Ralph Breaks the Internet
Mission: Impossible - Fallout
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All Critics (29)
| Top Critics (8)
| Fresh (28)
| Rotten (1)
| DVD (7)
Vittorio De Sica's memorable ''Umberto D'' seems more sentimental now, but as you stay with it, the small story grows to a most moving climax.
It's hard to think of a more remarkable tribute to the resilience of the human spirit than the one Umberto D. puts on the screen.
One of the great humanist cinema works: a portrayal of age, poverty and simple lives in postwar Rome that is both luminous and heartbreaking.
This simple, almost Chaplinesque story of a man fighting to preserve his dignity is even more moving for its firm grasp of everyday activities.
Heroes like Umberto D. are hard to find, and your life will be better for having met him.
It is said that at one level or another, Chaplin's characters were always asking that we love them. Umberto doesn't care if we love him or not. That is why we love him.
...a picture of a man who has been cast into a dehumanizing vortex, largely because of others' indifference.
Even sentimentality is something that springs naturally from the characters' situations. Umberto has an immense amount of pride despite his impoverished conditions and his attempts to survive aren't accompanied by the usual filmic theatrics.
Umberto D. could have been one of the most depressing movies ever made, but instead it's one of the most heartfelt.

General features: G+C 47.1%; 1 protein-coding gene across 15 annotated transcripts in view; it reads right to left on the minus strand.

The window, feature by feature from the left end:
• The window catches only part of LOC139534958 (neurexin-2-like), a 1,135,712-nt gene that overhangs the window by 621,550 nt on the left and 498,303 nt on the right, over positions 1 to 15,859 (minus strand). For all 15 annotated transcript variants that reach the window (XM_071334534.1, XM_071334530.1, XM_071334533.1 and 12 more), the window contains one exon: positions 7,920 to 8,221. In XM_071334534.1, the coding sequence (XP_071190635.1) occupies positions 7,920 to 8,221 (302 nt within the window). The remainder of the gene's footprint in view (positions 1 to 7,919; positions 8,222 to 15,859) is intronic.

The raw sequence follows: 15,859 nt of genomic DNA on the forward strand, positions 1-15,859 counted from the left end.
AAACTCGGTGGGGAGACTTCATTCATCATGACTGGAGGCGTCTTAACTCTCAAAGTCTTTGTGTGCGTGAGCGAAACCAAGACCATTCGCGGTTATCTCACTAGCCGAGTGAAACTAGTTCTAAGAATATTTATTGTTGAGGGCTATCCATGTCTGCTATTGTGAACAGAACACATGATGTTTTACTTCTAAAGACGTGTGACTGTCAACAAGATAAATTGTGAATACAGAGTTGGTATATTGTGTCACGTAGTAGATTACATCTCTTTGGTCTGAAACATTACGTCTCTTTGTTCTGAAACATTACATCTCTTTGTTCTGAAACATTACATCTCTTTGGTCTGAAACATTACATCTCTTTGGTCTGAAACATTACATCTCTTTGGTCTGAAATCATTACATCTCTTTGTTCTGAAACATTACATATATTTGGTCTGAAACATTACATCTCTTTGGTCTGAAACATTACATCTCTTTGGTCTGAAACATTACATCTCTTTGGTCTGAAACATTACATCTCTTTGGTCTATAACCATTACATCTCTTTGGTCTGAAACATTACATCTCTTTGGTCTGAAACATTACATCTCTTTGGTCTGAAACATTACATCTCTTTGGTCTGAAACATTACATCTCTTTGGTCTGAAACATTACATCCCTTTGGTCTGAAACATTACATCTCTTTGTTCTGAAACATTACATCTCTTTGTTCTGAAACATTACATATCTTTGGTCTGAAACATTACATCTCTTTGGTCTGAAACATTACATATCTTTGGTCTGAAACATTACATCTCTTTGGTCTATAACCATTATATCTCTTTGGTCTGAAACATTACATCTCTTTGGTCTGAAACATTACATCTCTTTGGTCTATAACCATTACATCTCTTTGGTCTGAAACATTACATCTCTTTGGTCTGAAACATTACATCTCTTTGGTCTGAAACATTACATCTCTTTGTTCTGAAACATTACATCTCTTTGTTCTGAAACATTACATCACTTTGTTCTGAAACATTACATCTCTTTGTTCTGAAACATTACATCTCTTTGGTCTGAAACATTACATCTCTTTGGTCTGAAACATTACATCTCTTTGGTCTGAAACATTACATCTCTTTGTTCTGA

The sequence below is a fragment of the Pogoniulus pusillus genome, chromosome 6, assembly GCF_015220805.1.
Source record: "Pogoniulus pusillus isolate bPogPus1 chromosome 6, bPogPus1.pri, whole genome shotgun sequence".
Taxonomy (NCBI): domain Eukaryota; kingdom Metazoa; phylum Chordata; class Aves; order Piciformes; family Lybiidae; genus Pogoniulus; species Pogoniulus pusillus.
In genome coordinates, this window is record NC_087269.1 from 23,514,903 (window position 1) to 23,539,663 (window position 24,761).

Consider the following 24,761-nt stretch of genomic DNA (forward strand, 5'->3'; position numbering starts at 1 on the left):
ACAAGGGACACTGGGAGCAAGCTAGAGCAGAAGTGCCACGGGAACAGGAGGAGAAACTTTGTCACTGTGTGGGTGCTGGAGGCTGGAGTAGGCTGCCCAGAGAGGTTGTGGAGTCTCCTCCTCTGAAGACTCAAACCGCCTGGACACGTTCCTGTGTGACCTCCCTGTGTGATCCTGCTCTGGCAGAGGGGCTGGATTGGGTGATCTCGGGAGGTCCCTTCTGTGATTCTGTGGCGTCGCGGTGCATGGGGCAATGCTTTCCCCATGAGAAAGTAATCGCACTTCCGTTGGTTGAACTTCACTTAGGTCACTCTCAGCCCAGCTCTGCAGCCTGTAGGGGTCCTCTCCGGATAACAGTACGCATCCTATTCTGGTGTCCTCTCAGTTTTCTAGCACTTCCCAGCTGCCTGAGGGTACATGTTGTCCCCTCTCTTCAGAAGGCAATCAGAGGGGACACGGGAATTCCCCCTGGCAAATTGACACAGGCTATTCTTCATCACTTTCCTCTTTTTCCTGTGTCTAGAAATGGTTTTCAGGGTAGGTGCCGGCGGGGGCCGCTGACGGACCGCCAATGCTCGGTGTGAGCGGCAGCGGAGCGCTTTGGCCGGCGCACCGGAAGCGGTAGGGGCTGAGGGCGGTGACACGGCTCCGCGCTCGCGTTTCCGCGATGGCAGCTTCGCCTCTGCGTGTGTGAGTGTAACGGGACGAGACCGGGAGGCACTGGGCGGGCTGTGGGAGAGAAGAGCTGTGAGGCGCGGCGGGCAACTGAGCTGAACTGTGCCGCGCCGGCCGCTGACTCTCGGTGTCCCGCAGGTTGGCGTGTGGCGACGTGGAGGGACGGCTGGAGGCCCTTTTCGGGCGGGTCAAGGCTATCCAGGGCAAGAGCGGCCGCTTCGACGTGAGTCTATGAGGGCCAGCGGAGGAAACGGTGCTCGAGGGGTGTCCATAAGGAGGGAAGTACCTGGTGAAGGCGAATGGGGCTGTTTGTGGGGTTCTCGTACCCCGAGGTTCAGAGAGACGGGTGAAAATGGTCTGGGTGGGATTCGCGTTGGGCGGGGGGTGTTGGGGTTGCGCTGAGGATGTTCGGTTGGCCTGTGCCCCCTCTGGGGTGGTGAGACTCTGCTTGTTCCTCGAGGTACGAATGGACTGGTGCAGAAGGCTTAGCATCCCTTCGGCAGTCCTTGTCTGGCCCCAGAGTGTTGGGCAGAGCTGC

A neo-realist classic that is very likely the inspiration for "Wendy and Lucy". The two make for very interesting watching side-by-side.
Um dos melhores exemplares do neo-realismo italiano, pinta um retrato tocante da miséria do pós-guerra ao mesmo tempo em que, sem qualquer melodrama, cria personagens inesquecíveis em suas dores.
De Sica somehow manages to avert sentimentality and banality, and his simple storytelling leaves a profound and timeless message.
This neorealist masterpiece by master Vittorio de Sica is a deeply heartfelt and unforgettable portrait of a poverty-stricken life in postwar Italy, avoiding any sort of easy sentimentality and needing no effort to make us love and care about its struggling character.
the realism and simplicity of this film is penetrating. probably even better than de sica's slightly more well known film "bicycle thieves", umberto just has a charm that helps you resonate with his plight. the end of the film comes upon us a bit too abruptly, but the rest of the film is nearly perfect.
Ah, Italian Neorealism. This film was alright. The bit with the dog at the end nearly killed me. Ravage a human monstrously and I will be fine. Injure a dog, and I'm coming after your blood....
Director Vittorio De Sica and screenwriter Cesare Zavattini, show again their good sense and total mastery over pathos. Characters of exemplary moral standards who find themselves unjustly trapped inside a somber existence, condemned to indifference and oblivion.
It's been quite a long time since I saw a film so beautiful, involving and heartbreaking. I'm not embarrassed to say I broke into tears at the finale. What a splendid achievement.
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